“The balance of energy in Turkey between 1990 and 2013 proves that the principal energy demand increased 127.39 percent and the import augmented 211.62 percent, while the increase in local production is only 24.78 percent. In addition to these, the import of energy goods is $54.785.000.000 in 2014, whereas the average cost of import is expected to reach $59.874.000.000 per year between 2015-2017.”

In response to these data, which are, in fact, tragic at local scale, the architect Selçuk Avcı underlines the necessity of restructuring the energy policies to maintain the dialectics between energy efficiency and sustainable economy in Turkey and also focuses attention on promoting such investments. According
to the previously mentioned report scrutinizing our local and renewable energy resources, only 1-2 per thousand of solar energy is used for electrical production, while the electrical production capacity of Turkey by use of solar energy is 400 milliard kWh per year, which is, in fact, one and a half times more than the consumed electricity in 2014. Besides, Avcı further argues that 80 percent of the energy consumption of a residential unit is actually heating and cooling energy and it is quite essential to consider the significance of the additional cost, 500 Turkish Liras, per house in terms of energy efficiency, since the energy consumed to cool a space is 3 times more than heating the same area.

Why is the struggle against global warming not on the agenda of political domain? 

As emphasized by the architect Selçuk Avcı, it is significant to discuss the transforming and restructuring aspects of “sustainable development” and the attempts to reproduce the consumed natural resources not only within singular architectural productions, but also within the political context. In that respect, besides architects, economists and ecologists, politicians should also put the issue of sustainability on their agenda, while bringing its potentials about protection and transformation, self restructuring, the holding capacity of earth and the adjustment of buildings into focus.

Similar to the project of sending human to the moon through the collaboration of world’s developed countries during Cold War period of the United States, a group of scientists envisions a project dedicated to the problem of energy, which would be financed by all countries. The project, which is entitled as “Global Apollo”, suggests the reservation of the 0.02 percent of the Gross Domestic Product of each country for clean and cheap energy production. During the cold war period, the United States sent human to the moon by organizing all scientists together. As manifested by Selçuk Avcı, now it is time to make the same attempt for the solar energy. These kinds of projects were proposed in the past as well, yet they were not realized. At the moment, there is no reason to ignore such proposals. The global data is the proof of the seriousness of the future situation. The 2 degrees centigrade increase of average global temperature values by 2035 means the retreat of glaciers and the rise of water 20 to 30 centimeters in a number of regions. As a consequence, the risk of flooding will threaten various cities like İstanbul and changing climatic conditions will result in further disasters. It is not an option to ignore the situation and do nothing about it at the present.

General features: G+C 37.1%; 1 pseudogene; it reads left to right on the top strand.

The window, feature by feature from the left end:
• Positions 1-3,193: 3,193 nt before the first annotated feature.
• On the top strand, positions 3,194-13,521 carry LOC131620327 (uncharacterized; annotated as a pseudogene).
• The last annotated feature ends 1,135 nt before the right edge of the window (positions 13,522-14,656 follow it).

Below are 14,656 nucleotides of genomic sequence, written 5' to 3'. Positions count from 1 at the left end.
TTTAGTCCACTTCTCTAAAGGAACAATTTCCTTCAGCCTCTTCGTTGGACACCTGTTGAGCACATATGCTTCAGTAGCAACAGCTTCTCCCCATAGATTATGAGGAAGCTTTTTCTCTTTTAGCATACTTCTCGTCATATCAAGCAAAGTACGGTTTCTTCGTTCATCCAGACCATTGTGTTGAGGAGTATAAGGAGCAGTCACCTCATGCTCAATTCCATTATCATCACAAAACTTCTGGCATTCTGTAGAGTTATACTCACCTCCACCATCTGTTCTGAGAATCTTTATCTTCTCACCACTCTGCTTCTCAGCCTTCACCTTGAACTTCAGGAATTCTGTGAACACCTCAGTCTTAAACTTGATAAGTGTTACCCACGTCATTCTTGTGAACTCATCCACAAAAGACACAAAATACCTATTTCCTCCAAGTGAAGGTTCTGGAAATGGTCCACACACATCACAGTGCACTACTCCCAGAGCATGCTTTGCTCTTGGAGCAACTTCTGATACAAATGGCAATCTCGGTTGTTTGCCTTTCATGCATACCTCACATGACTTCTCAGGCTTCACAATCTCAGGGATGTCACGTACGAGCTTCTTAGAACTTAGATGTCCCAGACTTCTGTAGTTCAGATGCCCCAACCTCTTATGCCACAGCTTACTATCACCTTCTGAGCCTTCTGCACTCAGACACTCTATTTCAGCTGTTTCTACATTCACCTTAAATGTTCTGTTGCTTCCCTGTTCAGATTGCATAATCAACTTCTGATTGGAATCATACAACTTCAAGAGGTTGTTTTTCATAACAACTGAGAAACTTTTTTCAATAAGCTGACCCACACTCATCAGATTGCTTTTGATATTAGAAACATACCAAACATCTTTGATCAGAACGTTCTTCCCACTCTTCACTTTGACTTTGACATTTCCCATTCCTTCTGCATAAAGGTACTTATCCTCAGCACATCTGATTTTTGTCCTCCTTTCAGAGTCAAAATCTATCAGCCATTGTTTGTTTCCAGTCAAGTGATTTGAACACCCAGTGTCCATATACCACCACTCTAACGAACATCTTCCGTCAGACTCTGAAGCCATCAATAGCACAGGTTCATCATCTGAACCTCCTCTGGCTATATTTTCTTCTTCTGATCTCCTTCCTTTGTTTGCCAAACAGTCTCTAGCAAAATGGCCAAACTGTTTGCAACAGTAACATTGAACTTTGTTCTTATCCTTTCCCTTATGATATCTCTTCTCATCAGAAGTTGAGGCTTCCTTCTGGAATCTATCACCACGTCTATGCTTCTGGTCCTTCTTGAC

Focusing the attention on the seriousness of the global warming and the associated disasters, Selçuk Avcı defines sustainability as their principal approach, which is actually prominent in relation to active and passive energy systems implemented in buildings, water and waste management, cooling, heating, lighting systems, interior air quality, emissions and the long term profits of the building as well as the living quality. Within this contextual framework, urban emissions that harm the ecological equilibrium, the production of impermeable surfaces, the destruction of farming zones, river basins and forests are in direct relation with local authorities and they are major issues that destroy the ecosystem at urban scale. While concluding, Avcı manifests that the investigations about global warming is at the core of sustainable development. It is essential to discuss sustainable development principles within the political context in search of factual solutions.